My son turns three today and while I actually did buy him a real birthday present (a NY Mets shirt–gotta start him early!), I wanted to write an entry about something in pop culture that he likes. Now, three-year-olds are not exactly discerning consumers. He’ll sit and stare at the most random crap for at least ten minutes before he gets distracted by one of his toys. However, since last Christmas, he definitely has had a love of Thomas and Friends, the British-produced, PBS-aired television show where model trains get into all sorts of adventures. He has several of the motorized train toys and a mile or two of tracks which I can configure several hundred ways. He’s also got several DVDs, most of which are collections of various episodes from the series.
One of his favorite DVDs, Calling All Engines, is a “full-length” episode of the show, meaning that it’s an entire hour as opposed to several stories in the span of 30-60 minutes. The story is pretty simple–of course, it has to be considering it’s geared toward preschoolers–a new airport is going to be build on the Island or Sodor (where every episode takes place and which has weather patterns so varied that it must take up half of the Western Hemisphere) and Sir Topham Hatt wants all of his engines to aid in construction. The steam engines get to work but them run afoul of the deisel engines. They all fight, get reprimanded after nothing gets done, but then pull together at the end.
There’s lessons in there about teamwork and friendship and making sure you are a professional when you’re on the job, but when you have seen it as many times as I have, you begin to see subtle undertones, especially when it comes to the trains’ lord and master, Sir Topham Hatt.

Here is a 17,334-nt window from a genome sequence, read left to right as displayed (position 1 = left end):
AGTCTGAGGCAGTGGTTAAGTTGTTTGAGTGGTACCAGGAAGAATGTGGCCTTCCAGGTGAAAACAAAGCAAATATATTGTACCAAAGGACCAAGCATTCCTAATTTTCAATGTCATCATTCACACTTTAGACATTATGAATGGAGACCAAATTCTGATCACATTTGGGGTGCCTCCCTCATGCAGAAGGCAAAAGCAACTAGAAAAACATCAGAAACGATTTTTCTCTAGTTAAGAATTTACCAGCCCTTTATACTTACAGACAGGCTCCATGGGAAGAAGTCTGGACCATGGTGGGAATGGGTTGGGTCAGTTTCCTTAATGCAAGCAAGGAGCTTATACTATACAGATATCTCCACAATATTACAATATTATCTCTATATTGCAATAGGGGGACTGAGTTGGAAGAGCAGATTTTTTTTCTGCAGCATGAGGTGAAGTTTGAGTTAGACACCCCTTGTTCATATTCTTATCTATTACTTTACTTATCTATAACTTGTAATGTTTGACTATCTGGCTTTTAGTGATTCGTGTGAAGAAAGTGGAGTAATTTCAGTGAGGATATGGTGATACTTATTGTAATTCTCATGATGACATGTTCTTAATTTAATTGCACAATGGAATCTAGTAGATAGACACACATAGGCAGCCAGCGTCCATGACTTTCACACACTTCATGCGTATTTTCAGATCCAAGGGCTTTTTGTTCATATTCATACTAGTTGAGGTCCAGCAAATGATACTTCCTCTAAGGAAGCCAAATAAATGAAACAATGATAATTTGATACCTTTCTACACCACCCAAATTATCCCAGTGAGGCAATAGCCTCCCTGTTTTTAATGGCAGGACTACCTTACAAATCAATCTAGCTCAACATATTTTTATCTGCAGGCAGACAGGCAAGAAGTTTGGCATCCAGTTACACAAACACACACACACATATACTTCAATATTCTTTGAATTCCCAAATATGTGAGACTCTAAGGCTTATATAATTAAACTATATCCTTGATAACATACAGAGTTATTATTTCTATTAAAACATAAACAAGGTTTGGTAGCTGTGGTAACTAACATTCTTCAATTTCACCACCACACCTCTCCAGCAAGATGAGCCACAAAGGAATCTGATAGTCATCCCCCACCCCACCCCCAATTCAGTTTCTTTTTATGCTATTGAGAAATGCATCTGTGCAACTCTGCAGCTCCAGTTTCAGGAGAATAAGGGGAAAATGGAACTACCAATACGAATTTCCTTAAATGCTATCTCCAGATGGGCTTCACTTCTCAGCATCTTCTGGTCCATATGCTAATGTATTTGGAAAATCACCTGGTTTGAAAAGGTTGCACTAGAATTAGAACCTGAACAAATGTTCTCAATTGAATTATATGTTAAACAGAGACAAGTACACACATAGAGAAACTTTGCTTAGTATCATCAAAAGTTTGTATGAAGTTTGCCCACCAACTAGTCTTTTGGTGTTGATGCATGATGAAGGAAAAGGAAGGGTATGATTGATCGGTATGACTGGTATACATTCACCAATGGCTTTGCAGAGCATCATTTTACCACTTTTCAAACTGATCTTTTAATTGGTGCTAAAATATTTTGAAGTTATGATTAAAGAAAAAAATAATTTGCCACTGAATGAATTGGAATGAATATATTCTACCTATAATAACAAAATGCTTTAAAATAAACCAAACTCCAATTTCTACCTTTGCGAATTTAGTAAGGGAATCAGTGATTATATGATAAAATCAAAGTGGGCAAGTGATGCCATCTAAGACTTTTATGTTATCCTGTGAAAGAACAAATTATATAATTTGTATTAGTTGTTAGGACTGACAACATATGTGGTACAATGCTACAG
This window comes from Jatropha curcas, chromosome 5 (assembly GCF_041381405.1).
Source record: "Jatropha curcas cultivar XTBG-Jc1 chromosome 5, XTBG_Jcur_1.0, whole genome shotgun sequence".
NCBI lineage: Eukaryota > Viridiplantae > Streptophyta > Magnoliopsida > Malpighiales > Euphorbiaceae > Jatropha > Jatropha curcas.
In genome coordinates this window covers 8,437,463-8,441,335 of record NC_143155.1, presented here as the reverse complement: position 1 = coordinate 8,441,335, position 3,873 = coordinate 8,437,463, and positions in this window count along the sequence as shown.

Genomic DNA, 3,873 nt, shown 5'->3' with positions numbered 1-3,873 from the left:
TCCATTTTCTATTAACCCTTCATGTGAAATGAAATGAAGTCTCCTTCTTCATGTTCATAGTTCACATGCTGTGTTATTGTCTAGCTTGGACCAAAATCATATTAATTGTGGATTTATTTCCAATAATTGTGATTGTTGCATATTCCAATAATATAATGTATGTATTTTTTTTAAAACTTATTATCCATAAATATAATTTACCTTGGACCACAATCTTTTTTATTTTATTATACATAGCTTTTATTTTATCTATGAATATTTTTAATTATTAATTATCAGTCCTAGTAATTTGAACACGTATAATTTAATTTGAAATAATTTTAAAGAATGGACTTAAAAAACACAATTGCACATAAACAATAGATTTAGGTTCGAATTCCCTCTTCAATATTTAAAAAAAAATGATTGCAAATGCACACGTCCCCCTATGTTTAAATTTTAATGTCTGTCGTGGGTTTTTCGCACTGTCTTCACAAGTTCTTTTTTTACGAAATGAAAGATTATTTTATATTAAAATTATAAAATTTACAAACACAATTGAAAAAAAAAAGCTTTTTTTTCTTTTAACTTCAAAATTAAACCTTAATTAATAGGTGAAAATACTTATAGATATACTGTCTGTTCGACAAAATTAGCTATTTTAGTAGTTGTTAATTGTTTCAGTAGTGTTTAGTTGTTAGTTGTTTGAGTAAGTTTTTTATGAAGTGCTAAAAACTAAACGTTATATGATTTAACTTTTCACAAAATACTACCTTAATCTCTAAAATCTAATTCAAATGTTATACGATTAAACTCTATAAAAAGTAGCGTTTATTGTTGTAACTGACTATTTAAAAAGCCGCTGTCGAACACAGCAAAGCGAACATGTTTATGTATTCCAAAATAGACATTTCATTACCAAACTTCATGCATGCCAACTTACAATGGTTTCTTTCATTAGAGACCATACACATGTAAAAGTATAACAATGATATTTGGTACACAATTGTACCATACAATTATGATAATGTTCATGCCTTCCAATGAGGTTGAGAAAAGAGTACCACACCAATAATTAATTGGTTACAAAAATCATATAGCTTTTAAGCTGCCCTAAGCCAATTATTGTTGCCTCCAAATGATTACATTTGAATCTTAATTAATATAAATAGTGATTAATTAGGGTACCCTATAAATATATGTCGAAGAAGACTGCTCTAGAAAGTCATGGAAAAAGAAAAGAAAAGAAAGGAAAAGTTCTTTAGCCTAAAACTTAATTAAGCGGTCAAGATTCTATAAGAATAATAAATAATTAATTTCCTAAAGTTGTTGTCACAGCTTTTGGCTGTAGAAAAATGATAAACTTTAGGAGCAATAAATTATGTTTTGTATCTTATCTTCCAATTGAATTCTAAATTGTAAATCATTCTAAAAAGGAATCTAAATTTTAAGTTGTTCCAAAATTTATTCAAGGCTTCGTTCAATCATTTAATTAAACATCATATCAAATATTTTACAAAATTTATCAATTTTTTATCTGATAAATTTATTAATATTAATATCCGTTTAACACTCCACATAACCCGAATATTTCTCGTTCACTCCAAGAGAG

Topham Hatt is the owner of the railway, was obviously knighted by The Queen (we assume this is Elizabeth II, considering the way she dresses in the one episode in which she appears), and a taskmaster. I can’t tell what his political leanings are, though. I would assume that since he is a subject of the British crown, he is a definite capitalist; however, the way he emphasizes being a “useful engine” you’d think he was Adolf Hitler or something … then again, non-useful engines don’t get much more than a scolding about causing “confusion and delay.” Obviously, he thinks that he does a great job at making the trains run on time (maybe he’s Mussolin?) because every time there is “confusion and delay” on the railroad and he finds out, he’s in the middle of doing something non-work related: eating a jelly donut, sitting down for a fish supper, shave, getting a blowjob from a prostitue, etc.